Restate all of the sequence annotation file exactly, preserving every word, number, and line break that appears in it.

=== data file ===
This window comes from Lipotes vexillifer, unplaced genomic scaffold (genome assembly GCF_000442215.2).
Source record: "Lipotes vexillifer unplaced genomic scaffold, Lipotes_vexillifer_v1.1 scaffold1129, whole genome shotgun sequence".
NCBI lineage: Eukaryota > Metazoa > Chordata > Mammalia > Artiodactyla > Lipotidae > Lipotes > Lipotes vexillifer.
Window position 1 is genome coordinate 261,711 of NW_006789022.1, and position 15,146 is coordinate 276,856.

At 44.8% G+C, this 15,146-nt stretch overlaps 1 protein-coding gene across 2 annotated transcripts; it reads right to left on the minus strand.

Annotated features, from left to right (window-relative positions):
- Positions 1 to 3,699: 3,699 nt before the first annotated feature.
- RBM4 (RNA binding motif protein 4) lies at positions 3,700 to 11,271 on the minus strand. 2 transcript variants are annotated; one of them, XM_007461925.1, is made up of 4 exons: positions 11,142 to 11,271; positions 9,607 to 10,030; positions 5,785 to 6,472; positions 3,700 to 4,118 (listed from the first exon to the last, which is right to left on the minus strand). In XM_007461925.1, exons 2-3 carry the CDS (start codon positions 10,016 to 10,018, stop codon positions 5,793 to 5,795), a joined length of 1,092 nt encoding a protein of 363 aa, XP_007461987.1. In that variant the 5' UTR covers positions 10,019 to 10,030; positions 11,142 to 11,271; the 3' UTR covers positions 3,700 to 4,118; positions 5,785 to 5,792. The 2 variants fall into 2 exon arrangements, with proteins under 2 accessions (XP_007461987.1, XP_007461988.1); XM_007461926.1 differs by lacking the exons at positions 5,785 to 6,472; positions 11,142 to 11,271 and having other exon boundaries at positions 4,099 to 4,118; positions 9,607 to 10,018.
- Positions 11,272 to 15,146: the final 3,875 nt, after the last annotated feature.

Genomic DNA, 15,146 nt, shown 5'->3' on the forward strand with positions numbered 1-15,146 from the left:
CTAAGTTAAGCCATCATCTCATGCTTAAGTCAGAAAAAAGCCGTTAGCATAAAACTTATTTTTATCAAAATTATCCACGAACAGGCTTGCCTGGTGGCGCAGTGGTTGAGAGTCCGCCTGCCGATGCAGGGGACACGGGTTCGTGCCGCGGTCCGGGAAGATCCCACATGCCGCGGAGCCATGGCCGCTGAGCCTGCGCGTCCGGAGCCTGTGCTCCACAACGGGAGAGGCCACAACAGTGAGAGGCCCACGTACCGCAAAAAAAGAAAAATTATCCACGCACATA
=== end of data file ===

This window comes from Lipotes vexillifer, unplaced genomic scaffold (genome assembly GCF_000442215.2).
Source record: "Lipotes vexillifer unplaced genomic scaffold, Lipotes_vexillifer_v1.1 scaffold1129, whole genome shotgun sequence".
NCBI lineage: Eukaryota > Metazoa > Chordata > Mammalia > Artiodactyla > Lipotidae > Lipotes > Lipotes vexillifer.
Window position 1 is genome coordinate 261,711 of NW_006789022.1, and position 15,146 is coordinate 276,856.

At 44.8% G+C, this 15,146-nt stretch overlaps 1 protein-coding gene across 2 annotated transcripts; it reads right to left on the minus strand.

Annotated features, from left to right (window-relative positions):
- Positions 1 to 3,699: 3,699 nt before the first annotated feature.
- RBM4 (RNA binding motif protein 4) lies at positions 3,700 to 11,271 on the minus strand. 2 transcript variants are annotated; one of them, XM_007461925.1, is made up of 4 exons: positions 11,142 to 11,271; positions 9,607 to 10,030; positions 5,785 to 6,472; positions 3,700 to 4,118 (listed from the first exon to the last, which is right to left on the minus strand). In XM_007461925.1, exons 2-3 carry the CDS (start codon positions 10,016 to 10,018, stop codon positions 5,793 to 5,795), a joined length of 1,092 nt encoding a protein of 363 aa, XP_007461987.1. In that variant the 5' UTR covers positions 10,019 to 10,030; positions 11,142 to 11,271; the 3' UTR covers positions 3,700 to 4,118; positions 5,785 to 5,792. The 2 variants fall into 2 exon arrangements, with proteins under 2 accessions (XP_007461987.1, XP_007461988.1); XM_007461926.1 differs by lacking the exons at positions 5,785 to 6,472; positions 11,142 to 11,271 and having other exon boundaries at positions 4,099 to 4,118; positions 9,607 to 10,018.
- Positions 11,272 to 15,146: the final 3,875 nt, after the last annotated feature.

Genomic DNA, 15,146 nt, shown 5'->3' on the forward strand with positions numbered 1-15,146 from the left:
CTAAGTTAAGCCATCATCTCATGCTTAAGTCAGAAAAAAGCCGTTAGCATAAAACTTATTTTTATCAAAATTATCCACGAACAGGCTTGCCTGGTGGCGCAGTGGTTGAGAGTCCGCCTGCCGATGCAGGGGACACGGGTTCGTGCCGCGGTCCGGGAAGATCCCACATGCCGCGGAGCCATGGCCGCTGAGCCTGCGCGTCCGGAGCCTGTGCTCCACAACGGGAGAGGCCACAACAGTGAGAGGCCCACGTACCGCAAAAAAAGAAAAATTATCCACGCACATA